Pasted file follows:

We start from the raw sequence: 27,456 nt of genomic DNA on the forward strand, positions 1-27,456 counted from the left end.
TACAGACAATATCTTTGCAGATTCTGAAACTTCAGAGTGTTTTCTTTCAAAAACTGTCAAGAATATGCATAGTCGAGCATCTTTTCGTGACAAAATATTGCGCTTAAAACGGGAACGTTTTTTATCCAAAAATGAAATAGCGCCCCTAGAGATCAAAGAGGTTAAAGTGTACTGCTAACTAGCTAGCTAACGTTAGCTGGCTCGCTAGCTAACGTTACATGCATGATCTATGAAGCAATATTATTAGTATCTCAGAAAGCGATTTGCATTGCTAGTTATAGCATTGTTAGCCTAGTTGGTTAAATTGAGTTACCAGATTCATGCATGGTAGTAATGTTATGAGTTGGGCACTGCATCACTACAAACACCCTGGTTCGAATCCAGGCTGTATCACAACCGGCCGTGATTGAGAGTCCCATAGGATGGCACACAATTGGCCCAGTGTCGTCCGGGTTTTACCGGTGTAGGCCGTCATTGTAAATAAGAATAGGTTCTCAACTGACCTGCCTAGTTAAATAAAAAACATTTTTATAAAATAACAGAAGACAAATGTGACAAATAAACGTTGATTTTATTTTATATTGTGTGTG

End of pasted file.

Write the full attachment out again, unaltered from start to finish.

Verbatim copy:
We start from the raw sequence: 27,456 nt of genomic DNA on the forward strand, positions 1-27,456 counted from the left end.
TACAGACAATATCTTTGCAGATTCTGAAACTTCAGAGTGTTTTCTTTCAAAAACTGTCAAGAATATGCATAGTCGAGCATCTTTTCGTGACAAAATATTGCGCTTAAAACGGGAACGTTTTTTATCCAAAAATGAAATAGCGCCCCTAGAGATCAAAGAGGTTAAAGTGTACTGCTAACTAGCTAGCTAACGTTAGCTGGCTCGCTAGCTAACGTTACATGCATGATCTATGAAGCAATATTATTAGTATCTCAGAAAGCGATTTGCATTGCTAGTTATAGCATTGTTAGCCTAGTTGGTTAAATTGAGTTACCAGATTCATGCATGGTAGTAATGTTATGAGTTGGGCACTGCATCACTACAAACACCCTGGTTCGAATCCAGGCTGTATCACAACCGGCCGTGATTGAGAGTCCCATAGGATGGCACACAATTGGCCCAGTGTCGTCCGGGTTTTACCGGTGTAGGCCGTCATTGTAAATAAGAATAGGTTCTCAACTGACCTGCCTAGTTAAATAAAAAACATTTTTATAAAATAACAGAAGACAAATGTGACAAATAAACGTTGATTTTATTTTATATTGTGTGTG